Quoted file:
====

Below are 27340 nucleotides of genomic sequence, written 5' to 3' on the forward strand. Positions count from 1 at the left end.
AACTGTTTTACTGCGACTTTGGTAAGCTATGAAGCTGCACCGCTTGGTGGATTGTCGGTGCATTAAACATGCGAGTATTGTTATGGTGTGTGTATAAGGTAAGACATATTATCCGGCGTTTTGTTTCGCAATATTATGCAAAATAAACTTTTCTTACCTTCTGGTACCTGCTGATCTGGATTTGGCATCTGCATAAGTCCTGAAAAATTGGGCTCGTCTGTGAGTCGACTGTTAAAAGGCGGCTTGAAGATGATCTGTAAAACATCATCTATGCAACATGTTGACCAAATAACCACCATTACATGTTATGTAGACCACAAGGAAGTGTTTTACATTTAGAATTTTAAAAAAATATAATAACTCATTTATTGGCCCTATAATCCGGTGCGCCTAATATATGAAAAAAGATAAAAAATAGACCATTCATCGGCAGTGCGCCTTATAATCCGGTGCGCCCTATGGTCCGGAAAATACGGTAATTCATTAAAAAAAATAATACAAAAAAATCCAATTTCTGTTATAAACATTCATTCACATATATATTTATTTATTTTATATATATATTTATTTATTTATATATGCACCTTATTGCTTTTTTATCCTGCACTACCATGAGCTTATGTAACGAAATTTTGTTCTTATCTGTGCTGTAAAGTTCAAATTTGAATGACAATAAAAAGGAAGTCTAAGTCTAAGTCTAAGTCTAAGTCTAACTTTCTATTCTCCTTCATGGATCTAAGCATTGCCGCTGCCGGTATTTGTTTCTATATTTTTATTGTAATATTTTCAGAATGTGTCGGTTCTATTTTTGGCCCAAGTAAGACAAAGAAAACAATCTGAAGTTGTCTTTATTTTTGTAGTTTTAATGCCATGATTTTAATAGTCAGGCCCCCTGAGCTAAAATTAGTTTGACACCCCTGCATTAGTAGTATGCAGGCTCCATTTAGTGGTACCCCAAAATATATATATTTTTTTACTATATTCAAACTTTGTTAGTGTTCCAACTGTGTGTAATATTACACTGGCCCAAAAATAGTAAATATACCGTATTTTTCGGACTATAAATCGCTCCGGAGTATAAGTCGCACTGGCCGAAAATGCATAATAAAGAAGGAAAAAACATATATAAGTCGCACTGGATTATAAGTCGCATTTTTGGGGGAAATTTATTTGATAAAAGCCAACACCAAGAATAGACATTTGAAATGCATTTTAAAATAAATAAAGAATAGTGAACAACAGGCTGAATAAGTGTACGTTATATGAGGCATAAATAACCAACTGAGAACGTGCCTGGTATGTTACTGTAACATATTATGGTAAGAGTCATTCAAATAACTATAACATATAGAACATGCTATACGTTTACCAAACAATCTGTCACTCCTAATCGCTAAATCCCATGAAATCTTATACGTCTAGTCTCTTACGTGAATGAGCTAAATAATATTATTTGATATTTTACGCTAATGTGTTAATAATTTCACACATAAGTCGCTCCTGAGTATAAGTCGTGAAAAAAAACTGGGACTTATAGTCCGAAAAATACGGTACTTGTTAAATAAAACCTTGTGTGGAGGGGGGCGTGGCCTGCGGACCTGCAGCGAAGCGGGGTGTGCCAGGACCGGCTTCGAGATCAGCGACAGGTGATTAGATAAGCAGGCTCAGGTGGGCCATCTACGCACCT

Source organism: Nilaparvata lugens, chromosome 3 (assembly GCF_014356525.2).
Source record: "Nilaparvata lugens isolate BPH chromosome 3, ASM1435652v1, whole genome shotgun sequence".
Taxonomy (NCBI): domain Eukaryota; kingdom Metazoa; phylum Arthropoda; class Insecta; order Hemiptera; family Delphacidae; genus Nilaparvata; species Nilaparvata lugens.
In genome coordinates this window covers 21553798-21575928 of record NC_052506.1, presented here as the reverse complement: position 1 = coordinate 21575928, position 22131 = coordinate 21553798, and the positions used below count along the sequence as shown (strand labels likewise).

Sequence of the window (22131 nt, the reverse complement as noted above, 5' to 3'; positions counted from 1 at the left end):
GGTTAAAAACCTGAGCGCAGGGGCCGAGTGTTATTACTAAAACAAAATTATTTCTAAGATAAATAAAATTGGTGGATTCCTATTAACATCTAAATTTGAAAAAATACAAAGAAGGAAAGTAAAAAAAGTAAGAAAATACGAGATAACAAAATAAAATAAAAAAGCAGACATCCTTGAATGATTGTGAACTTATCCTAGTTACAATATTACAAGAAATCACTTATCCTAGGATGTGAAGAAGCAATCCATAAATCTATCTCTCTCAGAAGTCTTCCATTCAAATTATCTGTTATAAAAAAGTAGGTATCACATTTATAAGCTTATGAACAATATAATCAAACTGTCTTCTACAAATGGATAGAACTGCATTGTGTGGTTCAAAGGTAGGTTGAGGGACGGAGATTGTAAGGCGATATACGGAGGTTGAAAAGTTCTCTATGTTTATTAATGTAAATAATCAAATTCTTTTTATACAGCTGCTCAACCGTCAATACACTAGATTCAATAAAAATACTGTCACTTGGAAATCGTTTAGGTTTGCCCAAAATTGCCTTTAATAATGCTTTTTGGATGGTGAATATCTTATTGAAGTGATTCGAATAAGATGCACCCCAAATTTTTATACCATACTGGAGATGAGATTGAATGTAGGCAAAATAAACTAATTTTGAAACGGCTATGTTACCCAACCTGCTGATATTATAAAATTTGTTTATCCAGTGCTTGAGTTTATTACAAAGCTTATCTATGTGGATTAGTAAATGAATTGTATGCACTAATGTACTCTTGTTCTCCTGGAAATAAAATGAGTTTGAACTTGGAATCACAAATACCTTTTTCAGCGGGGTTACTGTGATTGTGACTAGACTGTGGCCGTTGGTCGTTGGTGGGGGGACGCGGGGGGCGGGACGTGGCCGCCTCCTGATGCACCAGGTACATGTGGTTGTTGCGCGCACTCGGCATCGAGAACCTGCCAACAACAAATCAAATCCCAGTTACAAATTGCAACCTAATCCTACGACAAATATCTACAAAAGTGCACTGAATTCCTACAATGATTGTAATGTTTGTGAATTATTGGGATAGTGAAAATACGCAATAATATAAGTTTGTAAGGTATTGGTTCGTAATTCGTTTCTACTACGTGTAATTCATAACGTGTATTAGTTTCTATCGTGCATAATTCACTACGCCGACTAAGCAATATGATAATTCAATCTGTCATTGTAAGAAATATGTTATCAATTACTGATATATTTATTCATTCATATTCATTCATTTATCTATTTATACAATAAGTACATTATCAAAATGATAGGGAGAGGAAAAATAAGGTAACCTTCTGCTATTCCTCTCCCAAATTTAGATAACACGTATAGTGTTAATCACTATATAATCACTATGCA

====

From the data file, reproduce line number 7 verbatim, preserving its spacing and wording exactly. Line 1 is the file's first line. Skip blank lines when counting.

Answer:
Sequence of the window (22131 nt, the reverse complement as noted above, 5' to 3'; positions counted from 1 at the left end):